A scan of advertising for many of the “Computer Courses” offered today will reveal a high percentage peddling Microsoft Office and Windows training. The same applies to the school curricula locally. Unfortunately, Microsoft has become synonymous with IT for many. We put our students at a great disadvantage (and indeed, do them a disservice) by not exposing them to the many available Operating Systems, Office Productivity Suites, and software and hardware technologies. The fact is industries as varied as engineering, entertainment and telecommunications, among others, use the UNIX and Linux operating systems as the platform for some of the most technologically advanced software. Teaching students that UNIX and Linux exist, but then educating them on (expensive) Windows machines only, will continually have them playing “catch-up” at the tertiary level and in some of their chosen careers. Similarly, a working knowledge of Microsoft’s Office suite should be balanced by training in Open Office and Corel’s WordPerfect Office (which, by the way, is still dominant in US, Canadian and British government offices).
What also may prove to be a very significant oversight on the part of successive governments is the failure to have our scholars lead the charge in technology research and development. In 2005, students from the Northern Caribbean University (NCU) won the regional leg of a Microsoft-sponsored IT project (READ MORE), and NCU’s entrants for 2007 placed third in the World Finals. In the US, DARPA – the army’s research agency credited with the creation of what is now the internet – continually funds various university projects or have universities conduct their (DARPA’s) research, to the great benefit of students involved. Participating in government agency projects provides real-world training and experience that can never be matched in the lecture halls, and let’s be honest, it looks really impressive on a résumé!
On a more morbid note, I’m thinking that many of our readers will share the view that our approach to crime in this country has been more of the same, as have been our results – more of the same! It is said a sign of insanity is doing the same thing repeatedly, while expecting different results. Undoubtedly, some of our criminal minds aren’t far from insanity, and a similar impairment on our part will do nothing to arrest burgeoning illegal activities. More guns for policemen should only be a part of a solution that includes the purchase of new and improved equipment for forensic analysis, co-operation with a selected international agency (e.g. the FBI or Scotland Yard) to assist in conducting forensic and investigative training of our officers, software and IT platforms that allow for creating an extensive national criminal database accessible from any parish, as well as the mapping of criminal activities and vehicular accidents to determine the hot spots nationally. An integral part of any new crime plan should be a functional 119 service, complete with real-time call tracking (not to be confused with 311), and direct communication access to the constabulary network. If that seems a silly proposal, try calling in a dire emergency only to have a sleepy attendant tell you to call the nearest police station and you’ll rethink your position!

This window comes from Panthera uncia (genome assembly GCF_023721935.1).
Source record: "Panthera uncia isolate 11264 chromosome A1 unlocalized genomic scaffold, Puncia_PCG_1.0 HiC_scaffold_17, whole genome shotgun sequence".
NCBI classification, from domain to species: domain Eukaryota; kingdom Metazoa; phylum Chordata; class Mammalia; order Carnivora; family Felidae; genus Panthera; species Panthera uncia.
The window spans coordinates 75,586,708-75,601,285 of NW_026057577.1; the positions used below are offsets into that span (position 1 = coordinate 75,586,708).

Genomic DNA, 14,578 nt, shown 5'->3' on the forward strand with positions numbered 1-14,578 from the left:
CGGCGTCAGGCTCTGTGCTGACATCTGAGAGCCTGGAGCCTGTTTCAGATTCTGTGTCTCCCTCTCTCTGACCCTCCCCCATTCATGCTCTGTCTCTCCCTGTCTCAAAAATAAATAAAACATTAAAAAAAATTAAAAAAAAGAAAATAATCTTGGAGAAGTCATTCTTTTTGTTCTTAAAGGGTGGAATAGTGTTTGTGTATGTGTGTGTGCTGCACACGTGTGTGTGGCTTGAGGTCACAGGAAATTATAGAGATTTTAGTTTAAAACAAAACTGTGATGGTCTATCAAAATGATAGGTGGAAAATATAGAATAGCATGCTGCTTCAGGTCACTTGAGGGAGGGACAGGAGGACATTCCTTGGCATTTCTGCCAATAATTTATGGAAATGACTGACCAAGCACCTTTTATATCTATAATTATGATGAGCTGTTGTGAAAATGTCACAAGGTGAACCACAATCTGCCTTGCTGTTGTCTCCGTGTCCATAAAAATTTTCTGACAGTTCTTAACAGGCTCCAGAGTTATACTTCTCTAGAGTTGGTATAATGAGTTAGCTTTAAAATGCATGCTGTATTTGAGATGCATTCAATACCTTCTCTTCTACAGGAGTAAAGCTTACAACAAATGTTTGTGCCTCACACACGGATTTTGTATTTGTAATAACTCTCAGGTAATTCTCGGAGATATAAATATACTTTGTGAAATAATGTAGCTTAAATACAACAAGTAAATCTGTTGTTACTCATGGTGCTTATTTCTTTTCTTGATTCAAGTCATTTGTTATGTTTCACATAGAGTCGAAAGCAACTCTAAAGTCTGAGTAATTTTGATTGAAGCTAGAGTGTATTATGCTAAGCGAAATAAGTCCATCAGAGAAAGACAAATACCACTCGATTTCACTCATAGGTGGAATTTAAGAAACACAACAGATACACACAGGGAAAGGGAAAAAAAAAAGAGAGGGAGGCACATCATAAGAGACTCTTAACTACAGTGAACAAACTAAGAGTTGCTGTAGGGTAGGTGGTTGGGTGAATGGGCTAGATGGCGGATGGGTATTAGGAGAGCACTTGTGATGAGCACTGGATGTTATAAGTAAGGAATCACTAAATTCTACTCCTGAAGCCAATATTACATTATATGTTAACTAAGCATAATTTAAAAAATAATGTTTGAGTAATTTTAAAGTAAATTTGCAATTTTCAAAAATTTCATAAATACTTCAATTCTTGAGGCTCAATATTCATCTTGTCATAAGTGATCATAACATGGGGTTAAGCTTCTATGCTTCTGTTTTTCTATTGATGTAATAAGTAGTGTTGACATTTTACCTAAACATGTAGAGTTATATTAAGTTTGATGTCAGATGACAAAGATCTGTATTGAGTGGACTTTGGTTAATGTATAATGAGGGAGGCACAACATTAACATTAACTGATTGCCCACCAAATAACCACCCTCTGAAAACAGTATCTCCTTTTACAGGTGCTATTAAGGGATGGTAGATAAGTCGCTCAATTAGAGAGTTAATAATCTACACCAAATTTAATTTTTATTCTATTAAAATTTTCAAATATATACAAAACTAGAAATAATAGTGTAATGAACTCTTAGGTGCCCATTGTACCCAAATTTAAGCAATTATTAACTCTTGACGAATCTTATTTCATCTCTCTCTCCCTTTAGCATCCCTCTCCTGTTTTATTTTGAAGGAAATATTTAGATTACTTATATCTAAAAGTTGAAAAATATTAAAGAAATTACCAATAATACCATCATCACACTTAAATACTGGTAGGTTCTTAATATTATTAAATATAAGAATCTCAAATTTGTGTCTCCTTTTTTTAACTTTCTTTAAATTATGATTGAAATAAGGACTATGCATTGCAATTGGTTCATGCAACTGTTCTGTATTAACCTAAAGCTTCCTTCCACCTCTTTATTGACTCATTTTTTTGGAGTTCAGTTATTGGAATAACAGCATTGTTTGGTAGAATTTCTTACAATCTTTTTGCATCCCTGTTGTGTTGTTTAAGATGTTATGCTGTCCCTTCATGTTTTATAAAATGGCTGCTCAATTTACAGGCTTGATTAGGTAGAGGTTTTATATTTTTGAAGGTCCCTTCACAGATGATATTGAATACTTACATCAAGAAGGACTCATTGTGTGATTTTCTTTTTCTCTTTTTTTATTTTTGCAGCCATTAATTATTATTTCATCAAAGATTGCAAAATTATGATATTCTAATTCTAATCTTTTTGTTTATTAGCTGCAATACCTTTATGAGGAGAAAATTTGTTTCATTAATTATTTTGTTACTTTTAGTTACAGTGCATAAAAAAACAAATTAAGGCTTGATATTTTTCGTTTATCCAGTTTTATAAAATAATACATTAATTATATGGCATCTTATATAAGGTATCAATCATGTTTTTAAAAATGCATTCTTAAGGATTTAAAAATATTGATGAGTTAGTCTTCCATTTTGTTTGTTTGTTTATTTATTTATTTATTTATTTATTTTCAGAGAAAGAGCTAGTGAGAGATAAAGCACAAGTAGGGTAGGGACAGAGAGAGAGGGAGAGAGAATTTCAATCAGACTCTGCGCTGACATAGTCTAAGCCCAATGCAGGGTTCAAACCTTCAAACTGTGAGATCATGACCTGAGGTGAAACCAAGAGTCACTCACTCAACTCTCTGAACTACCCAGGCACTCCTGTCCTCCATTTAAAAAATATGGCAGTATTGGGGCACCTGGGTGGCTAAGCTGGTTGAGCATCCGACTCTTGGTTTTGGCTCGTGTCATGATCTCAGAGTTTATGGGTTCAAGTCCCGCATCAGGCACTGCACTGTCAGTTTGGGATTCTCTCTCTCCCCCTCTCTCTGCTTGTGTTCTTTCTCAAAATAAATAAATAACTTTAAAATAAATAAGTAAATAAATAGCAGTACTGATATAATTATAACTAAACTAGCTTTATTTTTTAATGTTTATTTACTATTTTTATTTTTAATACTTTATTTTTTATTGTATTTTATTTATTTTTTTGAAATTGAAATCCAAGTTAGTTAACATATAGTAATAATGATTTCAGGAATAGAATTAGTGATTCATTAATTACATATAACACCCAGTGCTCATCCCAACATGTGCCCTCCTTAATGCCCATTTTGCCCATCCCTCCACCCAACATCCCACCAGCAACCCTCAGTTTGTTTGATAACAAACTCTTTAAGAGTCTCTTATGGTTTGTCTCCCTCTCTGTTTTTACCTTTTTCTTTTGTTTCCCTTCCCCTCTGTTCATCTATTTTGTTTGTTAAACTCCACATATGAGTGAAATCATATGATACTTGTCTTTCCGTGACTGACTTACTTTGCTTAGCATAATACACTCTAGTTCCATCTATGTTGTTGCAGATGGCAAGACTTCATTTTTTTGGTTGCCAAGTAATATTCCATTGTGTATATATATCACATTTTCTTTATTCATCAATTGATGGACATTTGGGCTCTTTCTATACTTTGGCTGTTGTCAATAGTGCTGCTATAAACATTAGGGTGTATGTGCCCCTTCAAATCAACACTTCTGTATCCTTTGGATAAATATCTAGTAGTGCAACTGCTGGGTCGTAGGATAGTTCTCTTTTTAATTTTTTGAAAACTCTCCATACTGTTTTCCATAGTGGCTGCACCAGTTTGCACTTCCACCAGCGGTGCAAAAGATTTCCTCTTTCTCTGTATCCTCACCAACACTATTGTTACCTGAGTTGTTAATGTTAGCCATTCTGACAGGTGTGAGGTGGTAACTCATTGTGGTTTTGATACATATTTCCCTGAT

On another note, the state of our medical facilities is bad enough to make you sick – literally! Hospitals worldwide are already on record as the number one source of communicable diseases. But this is compounded locally by a lack of equipment and supplies. Sadly, many of our medical institutions have to rely on the benevolence of the diaspora or businesses to obtain essential equipment. Surely, an islandwide audit conducted by the health ministry would show a desperate need for devices and medicines. Advanced equipment and facilities can only serve to improve our national healthcare.
Any strategy that includes efficiency, productivity and ultimately adding more funds to government coffers should be of great interest to the Ministry of Technology. Some areas where such objectives could be realised include the creation of a Jamaica Public Service subsidiary to operate as an Internet Service Provider. I can just see the furrowed brows now! That’s right, data over powerline is a well established technology in Europe and Canada, with the important advantage of already having infrastructure in place (powerlines). In addition to serving as an ISP, such an entity could also offer premium business services requiring islandwide data connectivity, once solely the realm of C&W’s frame relay. On another note, we’ve all heard the term “from rags to riches”, so how about “from rubbish to riches”? The recent developments surrounding the scrap metal industry should serve as an indication of the value of our refuse – one man’s trash is another man’s treasure. In addition to the typical options for recycling (plastics, paper and metal), the fact is a properly designed and administered landfill can serve as a source of methane gas. Bacteria in the dumps produce massive volumes daily, and all that gas goes to waste locally, adding to the quantities of greenhouse emissions. Meanwhile, farmers would certainly benefit from an option to supplement fertilizer with cheap compost in order to cut down on overheads.
If Jamaica is to attain the lofty heights many deem possible, technology will have to play a vital role in our future development. What remains to be seen, is if flights of fancy can ever come to fruition.
A final note: A part of this article was done in Open Office’s Writer on Ubuntu Linux 7.10
Corn Ethanol Production